Landscapes Live

EGU-GM Online Seminars in Geomorphology

Landscapes Live is a weekly online seminar series freely accessible to the international scientific community interested in various aspects of geomorphology. Our talks take place on Zoom every Thursday, starting at 4pm time of Paris/Berlin/Amsterdam. Check your local time here.

Landscapes Live is affiliated to the Geomorphology (GM) division of EGU and contribute to develop its virtual activities. Indeed, EGU is pioneering a new CampFire concept to bring together the geoscience community in between General Assemblies. We hope that this will meet the needs of the current pandemic but also help us in our transition to a greener future and ensure that our community better serve the needs of all scientists regardless of international mobility. 

We are expanding the options to interact with the LL speakers during and after their talks by opening dedicated channels on the new Landscapes Live discord server. 

Program (Spring 2024): 

Upcoming talks.....

Thursday, 23 May 2024 at 16:00 CEST

Claire Masteller (Washington University in St. Louis, USA)

Registration Link: 

Wiggles in width:  Insights into alluvial channel dynamics from variability in high-resolution downstream hydraulic geometry

Abstract: The shape of a river reflects a balance of climate, hydrology, and sediment transport. Stable channels maintain a robust scaling between bankfull discharge and width, such that in aggregate, Q ~ aW0.5. Remarkably, this discharge-width scaling is consistent across 13 orders of magnitude from laboratory channels to the largest rivers in the world and represents a morphologic signature that is anchored to the threshold for motion. Others have highlighted signals of regional variations due to climate, vegetation, lithology, and land use around this scaling. However, individual rivers are often reduced to one or a few data points, relegating these factors to a fitting coefficient (a). In this contribution, we quantify the degree to which high-resolution variations in bankfull channel width deviate from this robust discharge-width scaling. We propose that these site-specific deviations can provide insights into alluvial channel dynamics and stability at the reach scale.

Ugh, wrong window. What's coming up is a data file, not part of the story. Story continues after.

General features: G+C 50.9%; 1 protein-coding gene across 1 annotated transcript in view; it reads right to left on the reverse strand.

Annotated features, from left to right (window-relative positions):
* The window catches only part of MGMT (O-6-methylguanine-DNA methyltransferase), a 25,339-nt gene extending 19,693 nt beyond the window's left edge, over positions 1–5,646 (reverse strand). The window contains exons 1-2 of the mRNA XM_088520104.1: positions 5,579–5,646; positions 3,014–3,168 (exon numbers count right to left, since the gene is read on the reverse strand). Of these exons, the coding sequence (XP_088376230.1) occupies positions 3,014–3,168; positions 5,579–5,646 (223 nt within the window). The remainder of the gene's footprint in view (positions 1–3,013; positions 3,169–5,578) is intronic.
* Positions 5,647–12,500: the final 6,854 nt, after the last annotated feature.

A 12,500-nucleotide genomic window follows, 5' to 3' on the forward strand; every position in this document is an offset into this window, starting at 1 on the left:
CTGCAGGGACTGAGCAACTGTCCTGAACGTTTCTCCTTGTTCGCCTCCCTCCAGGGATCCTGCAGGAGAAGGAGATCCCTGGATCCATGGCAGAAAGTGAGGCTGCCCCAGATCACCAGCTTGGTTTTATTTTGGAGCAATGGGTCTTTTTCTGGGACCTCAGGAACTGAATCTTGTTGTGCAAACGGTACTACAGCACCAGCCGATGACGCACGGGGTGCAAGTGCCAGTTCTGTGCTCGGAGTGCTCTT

To constrain site-specific variability in channel width, we developed an automated cross section extraction algorithm where bankfull channel widths are identified from high-resolution topography. We extract bankfull channel width at 1-10 m intervals along the entire length of coarse-grained rivers with variable hydroclimates, drainage areas, and slopes. Topographically extracted channel widths largely follow discharge-width scaling, but the degree of width variability at each site rivals and in some instances exceeds the global variability for a given discharge. The observed variability indicates that while the global data are useful for discerning a governing trend, there is considerably more information on the structure and function of the river corridor encoded within hydraulic geometry. We suggest that the degree of width variability exhibited in each test case encodes information related to variations in particle entrainment thresholds, which themselves may vary based on local slope or hydroclimatic variability. We propose that high-resolution downstream hydraulic geometry may also be used to assess the relative resilience of individual watersheds to shifting climate or discrete perturbations. 


Thursday, 6 June 2024 at 16:00 CEST

Nakul Deshpande (NC State University, USA)

Title TBA

Abstract: TBA


Past speakers.....

Thursday, 28 March 2024 at 16:00 CET

Katy Burrows (ESA)

Resolving the impacts of earthquakes, storms, and prolonged rainfall on shallow landsliding 

Talk is now on LL's YouTube  channel:

Thursday, 4 April 2024 at 16:00 CEST

Albert Cabré (GET, Geoscience Environment Toulouse, France)

Geomorphic work of recent episodic rainstorm events in arid landscapes: examples from the Atacama Desert

Talk is now on LL's YouTube  channel:

Thursday, 11 April 2024 at 16:00 CEST

Scott Jess (Washington State University, USA)

The ups and downs of extensional tectonics

Talk is now on LL's YouTube  channel:

Thursday, 2 May 2024 at 16:00 CEST

Danica Roth (Colorado School of Mines, USA)

Unveiling nonlocal landscape dynamics: exploring hillslope processes beyond the diffusive paradigm 

Talk is now on LL's YouTube  channel:

Thursday, 9 May 2024 at 16:00 CEST

Sam Woor (University of British Columbia & University of the Fraser Valley, Canada)

Illuminating landscape responses to Quaternary climate change with luminescence

Talk is now on LL's YouTube  channel:

Thursday, 16 May 2024 at 16:00 CEST

Virginia Ruiz-Villanueva (University of Lausanne & University of Bern, Switzerland)

Quantifying and monitoring instream large wood supply and transfer in rivers 

Talk is now on LL's YouTube  channel: